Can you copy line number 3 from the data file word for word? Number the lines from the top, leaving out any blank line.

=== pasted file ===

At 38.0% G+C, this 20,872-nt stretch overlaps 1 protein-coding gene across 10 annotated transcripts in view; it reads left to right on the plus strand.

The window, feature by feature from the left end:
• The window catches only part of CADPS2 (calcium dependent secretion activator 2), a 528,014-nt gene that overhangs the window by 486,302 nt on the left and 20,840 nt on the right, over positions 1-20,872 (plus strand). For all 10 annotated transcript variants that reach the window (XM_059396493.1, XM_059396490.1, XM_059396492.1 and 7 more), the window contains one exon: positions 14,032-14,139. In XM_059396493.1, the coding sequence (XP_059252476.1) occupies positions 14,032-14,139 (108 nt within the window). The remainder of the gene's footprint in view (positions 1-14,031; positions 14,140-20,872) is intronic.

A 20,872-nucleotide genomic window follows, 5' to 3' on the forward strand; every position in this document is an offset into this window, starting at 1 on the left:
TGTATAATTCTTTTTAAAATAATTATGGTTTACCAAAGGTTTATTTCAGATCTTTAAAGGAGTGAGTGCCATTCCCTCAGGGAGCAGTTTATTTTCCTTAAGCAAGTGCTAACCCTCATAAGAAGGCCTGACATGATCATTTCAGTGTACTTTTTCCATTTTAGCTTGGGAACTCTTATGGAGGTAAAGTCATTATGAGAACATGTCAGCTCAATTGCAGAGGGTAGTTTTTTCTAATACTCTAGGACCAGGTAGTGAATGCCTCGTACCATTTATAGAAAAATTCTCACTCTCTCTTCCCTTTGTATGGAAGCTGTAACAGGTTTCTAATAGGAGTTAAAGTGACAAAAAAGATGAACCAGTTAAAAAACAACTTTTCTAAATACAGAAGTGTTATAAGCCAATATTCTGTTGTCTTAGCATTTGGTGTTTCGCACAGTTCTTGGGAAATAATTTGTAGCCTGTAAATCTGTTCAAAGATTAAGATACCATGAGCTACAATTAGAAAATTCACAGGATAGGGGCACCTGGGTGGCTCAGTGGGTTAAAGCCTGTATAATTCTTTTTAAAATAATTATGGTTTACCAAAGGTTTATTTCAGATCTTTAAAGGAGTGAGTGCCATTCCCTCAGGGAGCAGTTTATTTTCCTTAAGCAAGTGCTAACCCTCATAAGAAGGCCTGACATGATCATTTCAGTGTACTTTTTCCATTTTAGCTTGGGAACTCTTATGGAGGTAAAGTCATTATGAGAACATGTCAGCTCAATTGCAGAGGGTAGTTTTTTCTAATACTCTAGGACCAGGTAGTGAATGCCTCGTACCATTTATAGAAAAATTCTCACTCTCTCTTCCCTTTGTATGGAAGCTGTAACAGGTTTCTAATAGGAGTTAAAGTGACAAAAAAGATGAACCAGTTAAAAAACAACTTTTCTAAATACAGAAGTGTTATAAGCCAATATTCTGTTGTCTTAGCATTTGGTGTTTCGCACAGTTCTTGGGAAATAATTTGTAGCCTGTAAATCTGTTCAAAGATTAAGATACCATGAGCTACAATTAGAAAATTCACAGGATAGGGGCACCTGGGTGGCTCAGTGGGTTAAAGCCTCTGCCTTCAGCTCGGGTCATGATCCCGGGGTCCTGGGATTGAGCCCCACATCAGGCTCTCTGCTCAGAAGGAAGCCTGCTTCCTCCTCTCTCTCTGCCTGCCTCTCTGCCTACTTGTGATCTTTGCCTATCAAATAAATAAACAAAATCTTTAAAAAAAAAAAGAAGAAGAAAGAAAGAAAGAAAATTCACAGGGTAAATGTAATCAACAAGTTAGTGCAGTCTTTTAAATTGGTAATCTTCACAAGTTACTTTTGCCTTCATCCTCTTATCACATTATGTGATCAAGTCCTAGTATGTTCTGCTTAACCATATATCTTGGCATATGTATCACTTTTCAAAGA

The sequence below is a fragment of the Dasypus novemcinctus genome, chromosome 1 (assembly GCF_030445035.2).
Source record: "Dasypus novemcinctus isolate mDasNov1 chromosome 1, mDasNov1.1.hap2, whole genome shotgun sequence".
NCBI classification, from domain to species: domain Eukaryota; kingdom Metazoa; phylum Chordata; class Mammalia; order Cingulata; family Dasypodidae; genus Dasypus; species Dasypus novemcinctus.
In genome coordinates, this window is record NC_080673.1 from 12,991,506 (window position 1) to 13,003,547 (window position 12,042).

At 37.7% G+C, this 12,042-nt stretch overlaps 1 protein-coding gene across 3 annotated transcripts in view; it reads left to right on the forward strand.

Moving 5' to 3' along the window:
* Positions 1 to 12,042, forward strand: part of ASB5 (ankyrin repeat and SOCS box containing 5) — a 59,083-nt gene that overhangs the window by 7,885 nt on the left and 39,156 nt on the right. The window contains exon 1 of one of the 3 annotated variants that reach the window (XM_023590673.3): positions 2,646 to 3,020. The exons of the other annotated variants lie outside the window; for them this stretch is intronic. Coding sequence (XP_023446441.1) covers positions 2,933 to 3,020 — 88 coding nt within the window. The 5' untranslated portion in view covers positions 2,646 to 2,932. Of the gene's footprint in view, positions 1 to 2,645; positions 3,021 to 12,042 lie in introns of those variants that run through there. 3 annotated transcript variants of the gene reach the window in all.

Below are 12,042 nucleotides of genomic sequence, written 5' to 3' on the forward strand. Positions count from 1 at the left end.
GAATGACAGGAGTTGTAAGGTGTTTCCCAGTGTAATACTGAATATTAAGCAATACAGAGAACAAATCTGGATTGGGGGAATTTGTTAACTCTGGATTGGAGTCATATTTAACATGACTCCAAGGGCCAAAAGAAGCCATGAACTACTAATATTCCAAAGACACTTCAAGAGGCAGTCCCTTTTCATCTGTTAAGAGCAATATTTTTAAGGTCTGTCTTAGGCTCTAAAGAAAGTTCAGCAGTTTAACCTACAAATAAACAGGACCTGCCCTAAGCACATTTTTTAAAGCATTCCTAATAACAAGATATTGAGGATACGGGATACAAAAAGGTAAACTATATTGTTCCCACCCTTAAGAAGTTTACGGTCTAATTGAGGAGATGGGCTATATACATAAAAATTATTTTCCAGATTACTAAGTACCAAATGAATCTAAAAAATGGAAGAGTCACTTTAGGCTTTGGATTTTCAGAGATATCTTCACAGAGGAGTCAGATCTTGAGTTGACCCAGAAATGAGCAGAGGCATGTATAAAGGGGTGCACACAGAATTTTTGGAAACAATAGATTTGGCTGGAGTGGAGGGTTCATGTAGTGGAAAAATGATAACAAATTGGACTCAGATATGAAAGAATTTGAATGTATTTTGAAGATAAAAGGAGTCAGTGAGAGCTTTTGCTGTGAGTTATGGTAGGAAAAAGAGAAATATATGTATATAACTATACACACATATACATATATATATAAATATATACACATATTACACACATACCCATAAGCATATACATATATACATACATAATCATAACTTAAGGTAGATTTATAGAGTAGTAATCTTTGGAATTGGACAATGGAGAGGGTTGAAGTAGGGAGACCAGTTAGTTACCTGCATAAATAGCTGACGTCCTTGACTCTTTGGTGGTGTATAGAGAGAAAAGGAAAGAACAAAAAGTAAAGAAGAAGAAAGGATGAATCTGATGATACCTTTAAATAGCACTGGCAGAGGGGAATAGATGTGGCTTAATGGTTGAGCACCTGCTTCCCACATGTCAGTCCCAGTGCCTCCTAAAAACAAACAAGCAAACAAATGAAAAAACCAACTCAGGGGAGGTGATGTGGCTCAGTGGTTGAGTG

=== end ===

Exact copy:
• The window catches only part of CADPS2 (calcium dependent secretion activator 2), a 528,014-nt gene that overhangs the window by 486,302 nt on the left and 20,840 nt on the right, over positions 1-20,872 (plus strand). For all 10 annotated transcript variants that reach the window (XM_059396493.1, XM_059396490.1, XM_059396492.1 and 7 more), the window contains one exon: positions 14,032-14,139. In XM_059396493.1, the coding sequence (XP_059252476.1) occupies positions 14,032-14,139 (108 nt within the window). The remainder of the gene's footprint in view (positions 1-14,031; positions 14,140-20,872) is intronic.